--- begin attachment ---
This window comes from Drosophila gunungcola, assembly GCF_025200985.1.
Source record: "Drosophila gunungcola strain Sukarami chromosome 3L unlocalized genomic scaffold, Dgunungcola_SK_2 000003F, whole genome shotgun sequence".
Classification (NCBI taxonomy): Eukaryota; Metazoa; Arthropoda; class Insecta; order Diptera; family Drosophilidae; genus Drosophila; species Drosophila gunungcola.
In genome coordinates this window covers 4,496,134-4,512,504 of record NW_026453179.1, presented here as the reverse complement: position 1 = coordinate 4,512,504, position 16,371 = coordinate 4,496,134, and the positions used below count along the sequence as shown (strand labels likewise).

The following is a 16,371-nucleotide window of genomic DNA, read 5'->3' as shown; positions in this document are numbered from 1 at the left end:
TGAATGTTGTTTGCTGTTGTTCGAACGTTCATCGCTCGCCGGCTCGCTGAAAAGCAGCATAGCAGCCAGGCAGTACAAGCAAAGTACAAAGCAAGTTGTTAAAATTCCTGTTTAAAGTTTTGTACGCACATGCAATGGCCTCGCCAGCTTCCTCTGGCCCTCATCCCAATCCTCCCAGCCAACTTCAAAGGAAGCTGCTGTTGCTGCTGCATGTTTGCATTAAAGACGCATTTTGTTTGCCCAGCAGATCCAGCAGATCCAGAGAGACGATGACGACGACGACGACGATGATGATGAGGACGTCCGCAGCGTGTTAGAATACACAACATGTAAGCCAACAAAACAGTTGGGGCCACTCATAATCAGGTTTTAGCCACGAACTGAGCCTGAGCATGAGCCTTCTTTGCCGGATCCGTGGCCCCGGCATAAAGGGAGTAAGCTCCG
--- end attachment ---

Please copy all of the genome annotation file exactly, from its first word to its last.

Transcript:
This window comes from Drosophila gunungcola, assembly GCF_025200985.1.
Source record: "Drosophila gunungcola strain Sukarami chromosome 3L unlocalized genomic scaffold, Dgunungcola_SK_2 000003F, whole genome shotgun sequence".
Classification (NCBI taxonomy): Eukaryota; Metazoa; Arthropoda; class Insecta; order Diptera; family Drosophilidae; genus Drosophila; species Drosophila gunungcola.
In genome coordinates this window covers 4,496,134-4,512,504 of record NW_026453179.1, presented here as the reverse complement: position 1 = coordinate 4,512,504, position 16,371 = coordinate 4,496,134, and the positions used below count along the sequence as shown (strand labels likewise).

The following is a 16,371-nucleotide window of genomic DNA, read 5'->3' as shown; positions in this document are numbered from 1 at the left end:
TGAATGTTGTTTGCTGTTGTTCGAACGTTCATCGCTCGCCGGCTCGCTGAAAAGCAGCATAGCAGCCAGGCAGTACAAGCAAAGTACAAAGCAAGTTGTTAAAATTCCTGTTTAAAGTTTTGTACGCACATGCAATGGCCTCGCCAGCTTCCTCTGGCCCTCATCCCAATCCTCCCAGCCAACTTCAAAGGAAGCTGCTGTTGCTGCTGCATGTTTGCATTAAAGACGCATTTTGTTTGCCCAGCAGATCCAGCAGATCCAGAGAGACGATGACGACGACGACGACGATGATGATGAGGACGTCCGCAGCGTGTTAGAATACACAACATGTAAGCCAACAAAACAGTTGGGGCCACTCATAATCAGGTTTTAGCCACGAACTGAGCCTGAGCATGAGCCTTCTTTGCCGGATCCGTGGCCCCGGCATAAAGGGAGTAAGCTCCG